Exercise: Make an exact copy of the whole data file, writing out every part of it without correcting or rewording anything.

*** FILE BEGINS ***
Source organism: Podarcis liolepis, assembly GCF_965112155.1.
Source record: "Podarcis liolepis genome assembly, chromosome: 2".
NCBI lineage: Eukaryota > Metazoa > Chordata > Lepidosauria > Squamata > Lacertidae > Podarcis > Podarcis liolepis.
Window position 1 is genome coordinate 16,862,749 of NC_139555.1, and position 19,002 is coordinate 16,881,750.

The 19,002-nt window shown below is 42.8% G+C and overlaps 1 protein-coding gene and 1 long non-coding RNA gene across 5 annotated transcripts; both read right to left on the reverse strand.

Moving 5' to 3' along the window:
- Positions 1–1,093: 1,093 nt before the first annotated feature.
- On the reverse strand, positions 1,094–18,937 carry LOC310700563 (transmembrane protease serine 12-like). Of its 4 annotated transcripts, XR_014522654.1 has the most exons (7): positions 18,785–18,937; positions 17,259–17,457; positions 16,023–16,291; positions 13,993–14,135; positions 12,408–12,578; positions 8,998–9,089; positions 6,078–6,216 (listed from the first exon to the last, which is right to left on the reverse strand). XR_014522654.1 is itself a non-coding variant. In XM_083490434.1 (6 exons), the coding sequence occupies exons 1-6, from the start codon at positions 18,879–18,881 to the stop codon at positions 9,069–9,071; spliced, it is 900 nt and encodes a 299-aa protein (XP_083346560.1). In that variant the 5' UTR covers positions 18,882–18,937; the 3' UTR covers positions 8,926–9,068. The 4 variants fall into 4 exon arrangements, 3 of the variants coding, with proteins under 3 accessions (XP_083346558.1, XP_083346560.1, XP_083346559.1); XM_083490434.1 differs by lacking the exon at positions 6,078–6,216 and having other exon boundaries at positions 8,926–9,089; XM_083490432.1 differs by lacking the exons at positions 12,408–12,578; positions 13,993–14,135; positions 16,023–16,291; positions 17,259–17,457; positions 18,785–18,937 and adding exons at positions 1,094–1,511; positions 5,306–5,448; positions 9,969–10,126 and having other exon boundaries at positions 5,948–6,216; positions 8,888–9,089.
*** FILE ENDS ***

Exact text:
Source organism: Podarcis liolepis, assembly GCF_965112155.1.
Source record: "Podarcis liolepis genome assembly, chromosome: 2".
NCBI lineage: Eukaryota > Metazoa > Chordata > Lepidosauria > Squamata > Lacertidae > Podarcis > Podarcis liolepis.
Window position 1 is genome coordinate 16,862,749 of NC_139555.1, and position 19,002 is coordinate 16,881,750.

The 19,002-nt window shown below is 42.8% G+C and overlaps 1 protein-coding gene and 1 long non-coding RNA gene across 5 annotated transcripts; both read right to left on the reverse strand.

Moving 5' to 3' along the window:
- Positions 1–1,093: 1,093 nt before the first annotated feature.
- On the reverse strand, positions 1,094–18,937 carry LOC310700563 (transmembrane protease serine 12-like). Of its 4 annotated transcripts, XR_014522654.1 has the most exons (7): positions 18,785–18,937; positions 17,259–17,457; positions 16,023–16,291; positions 13,993–14,135; positions 12,408–12,578; positions 8,998–9,089; positions 6,078–6,216 (listed from the first exon to the last, which is right to left on the reverse strand). XR_014522654.1 is itself a non-coding variant. In XM_083490434.1 (6 exons), the coding sequence occupies exons 1-6, from the start codon at positions 18,879–18,881 to the stop codon at positions 9,069–9,071; spliced, it is 900 nt and encodes a 299-aa protein (XP_083346560.1). In that variant the 5' UTR covers positions 18,882–18,937; the 3' UTR covers positions 8,926–9,068. The 4 variants fall into 4 exon arrangements, 3 of the variants coding, with proteins under 3 accessions (XP_083346558.1, XP_083346560.1, XP_083346559.1); XM_083490434.1 differs by lacking the exon at positions 6,078–6,216 and having other exon boundaries at positions 8,926–9,089; XM_083490432.1 differs by lacking the exons at positions 12,408–12,578; positions 13,993–14,135; positions 16,023–16,291; positions 17,259–17,457; positions 18,785–18,937 and adding exons at positions 1,094–1,511; positions 5,306–5,448; positions 9,969–10,126 and having other exon boundaries at positions 5,948–6,216; positions 8,888–9,089.